Foreign Policy Blogs

Extremist Tolerance?

Christopher Hitchens, on, has written a piece on Guantanamo Bay and the current Presidential policies that has made me re-consider my understanding of tolerance (at least for a time). After much consideration, though, I have to say that this Hitchens article is not very compelling. He basically argues that the Guantanamo Bay Prison Camps are madrassahs in disguise because they are “dedicated to the fervent practice of the most extreme version of just one religion.”

Obama’s administration is supposedly “taking the extreme as the norm.” The reason given by Hitchens is that Obama is referring to the idea of the Muslim world as a whole – a complete entity. Hitchens reminds us that it is the extremists who are fighting for this concept of a new Muslim world. He says it is precisely the aim of the jihadists to bring it all under one rulership. I highly doubt, though, that Obama was referring to the Umma in the same way, for example, that a group such as Hizb-ut-Tahrir does. Perhaps we need to differentiate between the Umma of the radicals and extremists and the world of the vast majority of Muslims, who certainly do not first and foremost reject the concepts of citizenship and good governance by secular and democratic authorities. In being tolerant of certain practices among Muslims, such as hejab for women, Obama is certainly not adopting the reactionary policies of extremists and rejecting the secular concepts behind democracy.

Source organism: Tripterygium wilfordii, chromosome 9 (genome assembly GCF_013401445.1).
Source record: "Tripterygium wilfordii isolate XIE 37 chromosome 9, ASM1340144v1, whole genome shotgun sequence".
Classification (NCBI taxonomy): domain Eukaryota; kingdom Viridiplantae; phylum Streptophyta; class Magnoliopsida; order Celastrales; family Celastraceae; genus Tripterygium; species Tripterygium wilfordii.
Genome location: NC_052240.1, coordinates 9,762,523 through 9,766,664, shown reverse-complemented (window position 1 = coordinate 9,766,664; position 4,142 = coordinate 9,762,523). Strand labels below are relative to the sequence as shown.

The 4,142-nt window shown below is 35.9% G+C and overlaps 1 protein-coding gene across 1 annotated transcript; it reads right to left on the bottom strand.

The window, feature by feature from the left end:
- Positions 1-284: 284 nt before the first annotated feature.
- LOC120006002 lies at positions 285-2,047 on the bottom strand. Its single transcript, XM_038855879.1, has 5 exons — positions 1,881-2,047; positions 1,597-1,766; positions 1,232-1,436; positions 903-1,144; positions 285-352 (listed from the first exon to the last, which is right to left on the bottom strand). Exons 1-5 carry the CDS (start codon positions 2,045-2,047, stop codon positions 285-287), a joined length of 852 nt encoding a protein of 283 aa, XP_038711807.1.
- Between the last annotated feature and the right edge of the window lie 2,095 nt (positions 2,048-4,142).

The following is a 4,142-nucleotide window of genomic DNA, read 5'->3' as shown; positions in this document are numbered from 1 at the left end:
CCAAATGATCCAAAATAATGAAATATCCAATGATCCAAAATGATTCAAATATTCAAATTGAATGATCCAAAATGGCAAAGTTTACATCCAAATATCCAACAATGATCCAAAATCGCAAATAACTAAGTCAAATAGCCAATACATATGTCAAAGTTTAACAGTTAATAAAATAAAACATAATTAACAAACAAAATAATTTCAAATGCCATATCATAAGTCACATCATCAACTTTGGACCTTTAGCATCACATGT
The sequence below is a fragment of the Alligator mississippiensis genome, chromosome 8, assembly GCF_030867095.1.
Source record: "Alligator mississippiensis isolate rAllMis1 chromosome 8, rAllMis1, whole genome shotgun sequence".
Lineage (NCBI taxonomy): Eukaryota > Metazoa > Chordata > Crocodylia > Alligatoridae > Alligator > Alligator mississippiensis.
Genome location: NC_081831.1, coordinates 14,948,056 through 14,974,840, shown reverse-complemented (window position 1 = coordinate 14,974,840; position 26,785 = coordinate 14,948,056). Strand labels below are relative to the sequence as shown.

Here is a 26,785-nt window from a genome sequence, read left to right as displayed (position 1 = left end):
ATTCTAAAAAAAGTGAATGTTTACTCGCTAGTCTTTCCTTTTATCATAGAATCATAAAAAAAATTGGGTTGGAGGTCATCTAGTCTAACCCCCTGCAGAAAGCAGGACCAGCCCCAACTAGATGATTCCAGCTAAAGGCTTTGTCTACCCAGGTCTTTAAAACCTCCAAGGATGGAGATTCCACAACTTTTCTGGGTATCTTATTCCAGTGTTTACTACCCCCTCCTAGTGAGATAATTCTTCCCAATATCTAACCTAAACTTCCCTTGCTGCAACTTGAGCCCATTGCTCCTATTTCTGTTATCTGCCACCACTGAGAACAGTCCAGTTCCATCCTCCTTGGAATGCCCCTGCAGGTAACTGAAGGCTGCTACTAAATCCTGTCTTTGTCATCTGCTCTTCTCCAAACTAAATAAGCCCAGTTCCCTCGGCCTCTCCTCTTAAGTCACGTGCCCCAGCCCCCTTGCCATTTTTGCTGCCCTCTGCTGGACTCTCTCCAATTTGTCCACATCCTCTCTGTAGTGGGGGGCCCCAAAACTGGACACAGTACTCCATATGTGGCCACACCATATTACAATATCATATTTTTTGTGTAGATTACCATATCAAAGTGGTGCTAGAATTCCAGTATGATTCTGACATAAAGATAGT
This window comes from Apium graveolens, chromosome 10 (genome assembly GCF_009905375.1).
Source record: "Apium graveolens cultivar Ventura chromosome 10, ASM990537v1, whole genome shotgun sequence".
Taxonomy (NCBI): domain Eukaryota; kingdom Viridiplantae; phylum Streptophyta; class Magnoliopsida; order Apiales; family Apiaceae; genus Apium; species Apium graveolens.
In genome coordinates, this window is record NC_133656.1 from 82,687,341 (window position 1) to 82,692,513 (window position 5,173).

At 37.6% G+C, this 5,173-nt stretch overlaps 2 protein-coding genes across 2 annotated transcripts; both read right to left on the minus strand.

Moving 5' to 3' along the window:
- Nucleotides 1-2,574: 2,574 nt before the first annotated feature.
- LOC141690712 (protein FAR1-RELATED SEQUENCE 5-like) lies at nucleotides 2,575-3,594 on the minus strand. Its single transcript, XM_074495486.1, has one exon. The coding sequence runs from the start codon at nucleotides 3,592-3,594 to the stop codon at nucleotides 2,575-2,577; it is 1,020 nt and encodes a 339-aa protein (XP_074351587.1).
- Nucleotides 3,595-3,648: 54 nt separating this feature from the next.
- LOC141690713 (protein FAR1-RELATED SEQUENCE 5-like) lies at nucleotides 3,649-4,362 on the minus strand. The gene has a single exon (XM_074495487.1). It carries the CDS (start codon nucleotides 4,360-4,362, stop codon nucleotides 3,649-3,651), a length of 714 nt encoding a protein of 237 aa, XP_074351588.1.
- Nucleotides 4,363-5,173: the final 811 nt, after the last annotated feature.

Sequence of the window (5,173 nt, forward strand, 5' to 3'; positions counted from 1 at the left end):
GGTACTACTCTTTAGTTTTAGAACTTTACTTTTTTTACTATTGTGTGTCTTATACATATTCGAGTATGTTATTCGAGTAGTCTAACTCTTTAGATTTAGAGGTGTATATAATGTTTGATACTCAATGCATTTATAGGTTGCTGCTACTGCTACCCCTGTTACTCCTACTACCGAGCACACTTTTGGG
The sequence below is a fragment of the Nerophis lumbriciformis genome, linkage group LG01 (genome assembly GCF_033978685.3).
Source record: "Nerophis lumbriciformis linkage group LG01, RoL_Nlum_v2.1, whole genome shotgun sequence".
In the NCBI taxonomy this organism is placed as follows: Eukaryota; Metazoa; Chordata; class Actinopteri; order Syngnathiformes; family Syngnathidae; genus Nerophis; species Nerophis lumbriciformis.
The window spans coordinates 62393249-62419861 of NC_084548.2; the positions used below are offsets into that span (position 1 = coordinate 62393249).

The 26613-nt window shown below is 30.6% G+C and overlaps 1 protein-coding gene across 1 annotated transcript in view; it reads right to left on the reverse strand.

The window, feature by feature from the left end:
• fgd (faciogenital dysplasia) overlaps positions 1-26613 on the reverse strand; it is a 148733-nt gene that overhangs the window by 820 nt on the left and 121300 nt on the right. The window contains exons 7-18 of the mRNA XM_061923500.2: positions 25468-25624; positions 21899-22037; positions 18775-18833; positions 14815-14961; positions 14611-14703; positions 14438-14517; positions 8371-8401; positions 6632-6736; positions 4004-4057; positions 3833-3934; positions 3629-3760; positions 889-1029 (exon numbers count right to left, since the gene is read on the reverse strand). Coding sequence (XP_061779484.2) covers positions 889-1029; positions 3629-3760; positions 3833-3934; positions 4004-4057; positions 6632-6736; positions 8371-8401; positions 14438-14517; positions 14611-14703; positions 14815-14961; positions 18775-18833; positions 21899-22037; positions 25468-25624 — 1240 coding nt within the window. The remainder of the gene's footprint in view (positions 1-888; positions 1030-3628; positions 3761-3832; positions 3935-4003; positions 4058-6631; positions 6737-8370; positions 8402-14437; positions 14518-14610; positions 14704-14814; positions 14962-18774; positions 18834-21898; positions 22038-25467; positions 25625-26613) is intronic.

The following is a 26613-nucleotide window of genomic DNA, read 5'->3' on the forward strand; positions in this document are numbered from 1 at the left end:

I recently discussed this article with a colleague from the Institute for the Science of Religion (Central Asian Studies) in Switzerland. He didn’t reject the Hitchens thesis in this article but instead said that Obama was taking the same approach as the most extremist Muslims by quoting the Quran the way he did. If the President accepts that the basis for authority and decision-making must be based on the Quran then he is waging the battle with the extremists in a literary and text-based manner. He says that it is the most fundamentalist Muslims who only rely on the words of the Quran (while most Muslims only know small fragments of the text), and therefore, the President should have been making more logical arguments based on conflict resolution and peace-building tactics.



Karin Esposito

Karin Esposito is blogging on religion and politics from her base in Central Asia. Currently, she is the Project Manager for the Tajikistan Dialogue Project in Dushanbe. The Project is run through the Geneva Graduate Institute of International and Development Studies with the support of PDIV of the Swiss Federal Department of Foreign Affairs. The aim of the project is to establish practical mechanisms for co-existence and peaceful conflict resolution between Islamic and secular representatives in Tajikistan. After receiving a Juris Doctorate from Boston University School of Law in 2007, she worked in Tajikistan for the Bureau of Human Rights and later as a Visting Professor of Politics and Law at the Kazakhstan Institute of Management, Economics, and Strategic Research (KIMEP). Ms. Esposito also holds a Master's in Contemporary Iranian Politics (2007) from the School of International Relations of the Ministry of Foreign Affairs in Iran and a Master's in International Relations (2003) from the Geneva Graduate Institute of International and Development Studies (GIIDS) in Switzerland.

Areas of Focus:
Islam; Christianity; Secularism;


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